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Major shift

image L-R: Justin Zuckerbrow, Jim Fontaine, Jonathan Gutierrez, Kris Kirby at Gold Creek Homes’ apartment complex construction site.

DALLAS/FT WORTH - Jim Fontaine hadn’t planned to work in construction. For much of his adult life, he used his electrical engineering degree to start product companies that would revolutionize the consumer electronics industry.






    It wasn’t until he saw his dream home’s foundation fail that he learned about the patented process that formed the basis for Tella Firma, which elevates a slab-on-grade foundation above the ground to create a protective void against soil swells, contractions and movement. Tony Childress, the product’s inventor, not only gave Fontaine some sound advice on his home, but also became a good friend who convinced Fontaine to turn the product into a company.
    It appears Fontaine has succeeded.
    “We’ve been doing work for three years now; we actually picked up the technology in early 2015 and continue in our focus,” Fontaine says. “We have doubled our revenue from 2015 to 2016 and in 2016 to 2017. We plan to do the same thing in 2018, so we’re picking up the pace. We have the combination of full-time employees, part-time employ-ees and contractors and have about 40 of those, in addition to crews that we subcontract for installation.”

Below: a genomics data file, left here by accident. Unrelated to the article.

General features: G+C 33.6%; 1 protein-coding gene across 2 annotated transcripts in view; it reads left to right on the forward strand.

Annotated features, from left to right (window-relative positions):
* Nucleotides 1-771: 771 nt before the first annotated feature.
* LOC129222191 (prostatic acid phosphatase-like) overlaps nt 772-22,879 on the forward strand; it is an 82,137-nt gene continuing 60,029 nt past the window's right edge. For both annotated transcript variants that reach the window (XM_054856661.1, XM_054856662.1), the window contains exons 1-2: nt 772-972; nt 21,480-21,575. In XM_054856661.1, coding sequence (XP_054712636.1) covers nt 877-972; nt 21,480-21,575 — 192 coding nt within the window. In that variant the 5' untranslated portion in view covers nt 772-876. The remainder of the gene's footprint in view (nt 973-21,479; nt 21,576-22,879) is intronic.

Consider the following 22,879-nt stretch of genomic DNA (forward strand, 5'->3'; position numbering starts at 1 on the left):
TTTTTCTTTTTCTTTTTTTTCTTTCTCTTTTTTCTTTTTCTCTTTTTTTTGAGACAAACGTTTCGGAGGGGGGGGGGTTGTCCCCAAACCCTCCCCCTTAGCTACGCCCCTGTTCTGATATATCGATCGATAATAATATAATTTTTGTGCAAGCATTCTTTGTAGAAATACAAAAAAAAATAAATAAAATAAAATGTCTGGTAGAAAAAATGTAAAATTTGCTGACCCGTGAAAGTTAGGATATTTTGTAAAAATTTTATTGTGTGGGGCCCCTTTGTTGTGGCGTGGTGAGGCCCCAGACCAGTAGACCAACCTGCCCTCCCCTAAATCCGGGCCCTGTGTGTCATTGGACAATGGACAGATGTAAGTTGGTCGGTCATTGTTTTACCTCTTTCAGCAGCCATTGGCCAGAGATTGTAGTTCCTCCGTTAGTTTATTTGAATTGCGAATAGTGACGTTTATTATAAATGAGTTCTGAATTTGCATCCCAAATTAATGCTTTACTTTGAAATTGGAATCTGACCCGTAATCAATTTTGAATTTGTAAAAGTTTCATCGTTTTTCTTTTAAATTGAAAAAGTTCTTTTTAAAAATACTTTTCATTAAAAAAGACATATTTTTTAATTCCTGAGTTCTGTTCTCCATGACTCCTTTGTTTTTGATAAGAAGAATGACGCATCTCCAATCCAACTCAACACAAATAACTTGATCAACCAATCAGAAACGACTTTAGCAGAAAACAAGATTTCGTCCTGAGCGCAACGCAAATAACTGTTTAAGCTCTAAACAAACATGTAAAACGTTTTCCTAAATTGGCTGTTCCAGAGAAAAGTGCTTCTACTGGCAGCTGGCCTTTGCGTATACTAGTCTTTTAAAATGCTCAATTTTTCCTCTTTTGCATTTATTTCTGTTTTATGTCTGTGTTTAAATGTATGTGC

Because of its initial growth and success, Fontaine says Tella Firma is in a strong position to expand beyond its Richardson base.
    “We’re continuing our expansion into Austin and San Antonio and now we’re also looking into other parts of Texas, such as Corpus Christi and Houston, and Louisiana,” he says. “Those are the focus of our expansion in 2018.”
    Tella Firma, which counts home-builders Lennar and Meritage Homes as major residential clients, is also transi-tioning to commercial projects such as Kingdom Life Christian Center and Spanish House Immersion School – but not without challenges. Residential customers pay for the premium product knowing that it acts as insurance against future foundation failures. Commercial builders are slower to adopt the technology because they are typically more conservative in adopting new technology and processes. Fontaine, however, is confident that commercial builders will benefit from the product as adoption grows.
    “That’s a market where we can act-ually save them money and construction time without sacrificing quality,” he says. “That’s what we’re seeing – continual adoption on the residential side for us, expansion into other parts of the state and now we’re going to go beyond the state in the expansion into commercial markets.”
     The timing couldn’t be better, especially in North Texas. More people and companies are establishing them-selves outside major cities due to lack of available inner-city property. But Fontaine says undeveloped land is often undeveloped for a reason – with one reason being active soils.
    “We’re actually seeing a higher risk of foundation problems as we build more and more in the area,” he says. “Therefore they are a very good candidate for our product that would eliminate foundation problems in the future.”
    Tella Firma is a construction technology firm in Richardson. –mjm

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Melissa Jones-Meyer dfweditor@constructionnews.net